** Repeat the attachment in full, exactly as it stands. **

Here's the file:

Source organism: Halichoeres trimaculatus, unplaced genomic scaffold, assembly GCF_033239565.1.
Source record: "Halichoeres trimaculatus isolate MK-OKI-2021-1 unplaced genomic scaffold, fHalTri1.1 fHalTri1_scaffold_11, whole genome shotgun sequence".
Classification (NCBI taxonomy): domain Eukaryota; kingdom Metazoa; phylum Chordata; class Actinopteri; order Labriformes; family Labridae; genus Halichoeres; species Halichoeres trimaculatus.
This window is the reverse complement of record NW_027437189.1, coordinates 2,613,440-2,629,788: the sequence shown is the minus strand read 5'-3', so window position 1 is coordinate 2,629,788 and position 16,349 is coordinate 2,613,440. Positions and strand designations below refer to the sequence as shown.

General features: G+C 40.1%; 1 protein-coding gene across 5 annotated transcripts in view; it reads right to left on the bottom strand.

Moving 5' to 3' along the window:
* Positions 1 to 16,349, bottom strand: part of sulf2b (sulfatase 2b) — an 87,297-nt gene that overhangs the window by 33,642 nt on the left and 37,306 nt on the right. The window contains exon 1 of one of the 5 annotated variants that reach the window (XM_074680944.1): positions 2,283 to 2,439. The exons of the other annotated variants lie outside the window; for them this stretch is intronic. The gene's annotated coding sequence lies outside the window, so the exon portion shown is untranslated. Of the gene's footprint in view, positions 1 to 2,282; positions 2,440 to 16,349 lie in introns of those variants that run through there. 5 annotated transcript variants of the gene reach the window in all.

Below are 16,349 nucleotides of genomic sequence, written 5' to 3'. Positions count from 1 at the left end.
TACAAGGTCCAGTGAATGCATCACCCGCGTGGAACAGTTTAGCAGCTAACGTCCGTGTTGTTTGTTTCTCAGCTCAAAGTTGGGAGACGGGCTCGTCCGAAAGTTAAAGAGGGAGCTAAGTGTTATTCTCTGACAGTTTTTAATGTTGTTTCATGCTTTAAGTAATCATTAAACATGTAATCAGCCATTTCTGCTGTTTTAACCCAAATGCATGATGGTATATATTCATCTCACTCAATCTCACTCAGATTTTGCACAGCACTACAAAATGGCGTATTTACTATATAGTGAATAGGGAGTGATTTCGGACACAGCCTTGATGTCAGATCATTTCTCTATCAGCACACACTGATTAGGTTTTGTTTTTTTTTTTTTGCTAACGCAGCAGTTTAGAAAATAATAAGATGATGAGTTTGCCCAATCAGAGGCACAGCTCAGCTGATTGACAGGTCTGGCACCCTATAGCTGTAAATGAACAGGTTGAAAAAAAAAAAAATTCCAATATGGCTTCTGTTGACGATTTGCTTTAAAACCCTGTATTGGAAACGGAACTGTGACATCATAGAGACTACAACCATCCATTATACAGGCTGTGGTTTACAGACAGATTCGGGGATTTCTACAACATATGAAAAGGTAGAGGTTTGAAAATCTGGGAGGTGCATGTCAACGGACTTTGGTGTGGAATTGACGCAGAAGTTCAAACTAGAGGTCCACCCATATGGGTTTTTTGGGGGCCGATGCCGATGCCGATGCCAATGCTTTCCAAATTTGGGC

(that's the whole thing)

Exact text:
Source organism: Halichoeres trimaculatus, unplaced genomic scaffold, assembly GCF_033239565.1.
Source record: "Halichoeres trimaculatus isolate MK-OKI-2021-1 unplaced genomic scaffold, fHalTri1.1 fHalTri1_scaffold_11, whole genome shotgun sequence".
Classification (NCBI taxonomy): domain Eukaryota; kingdom Metazoa; phylum Chordata; class Actinopteri; order Labriformes; family Labridae; genus Halichoeres; species Halichoeres trimaculatus.
This window is the reverse complement of record NW_027437189.1, coordinates 2,613,440-2,629,788: the sequence shown is the minus strand read 5'-3', so window position 1 is coordinate 2,629,788 and position 16,349 is coordinate 2,613,440. Positions and strand designations below refer to the sequence as shown.

General features: G+C 40.1%; 1 protein-coding gene across 5 annotated transcripts in view; it reads right to left on the bottom strand.

Moving 5' to 3' along the window:
* Positions 1 to 16,349, bottom strand: part of sulf2b (sulfatase 2b) — an 87,297-nt gene that overhangs the window by 33,642 nt on the left and 37,306 nt on the right. The window contains exon 1 of one of the 5 annotated variants that reach the window (XM_074680944.1): positions 2,283 to 2,439. The exons of the other annotated variants lie outside the window; for them this stretch is intronic. The gene's annotated coding sequence lies outside the window, so the exon portion shown is untranslated. Of the gene's footprint in view, positions 1 to 2,282; positions 2,440 to 16,349 lie in introns of those variants that run through there. 5 annotated transcript variants of the gene reach the window in all.

Below are 16,349 nucleotides of genomic sequence, written 5' to 3'. Positions count from 1 at the left end.
TACAAGGTCCAGTGAATGCATCACCCGCGTGGAACAGTTTAGCAGCTAACGTCCGTGTTGTTTGTTTCTCAGCTCAAAGTTGGGAGACGGGCTCGTCCGAAAGTTAAAGAGGGAGCTAAGTGTTATTCTCTGACAGTTTTTAATGTTGTTTCATGCTTTAAGTAATCATTAAACATGTAATCAGCCATTTCTGCTGTTTTAACCCAAATGCATGATGGTATATATTCATCTCACTCAATCTCACTCAGATTTTGCACAGCACTACAAAATGGCGTATTTACTATATAGTGAATAGGGAGTGATTTCGGACACAGCCTTGATGTCAGATCATTTCTCTATCAGCACACACTGATTAGGTTTTGTTTTTTTTTTTTTGCTAACGCAGCAGTTTAGAAAATAATAAGATGATGAGTTTGCCCAATCAGAGGCACAGCTCAGCTGATTGACAGGTCTGGCACCCTATAGCTGTAAATGAACAGGTTGAAAAAAAAAAAAATTCCAATATGGCTTCTGTTGACGATTTGCTTTAAAACCCTGTATTGGAAACGGAACTGTGACATCATAGAGACTACAACCATCCATTATACAGGCTGTGGTTTACAGACAGATTCGGGGATTTCTACAACATATGAAAAGGTAGAGGTTTGAAAATCTGGGAGGTGCATGTCAACGGACTTTGGTGTGGAATTGACGCAGAAGTTCAAACTAGAGGTCCACCCATATGGGTTTTTTGGGGGCCGATGCCGATGCCGATGCCAATGCTTTCCAAATTTGGGC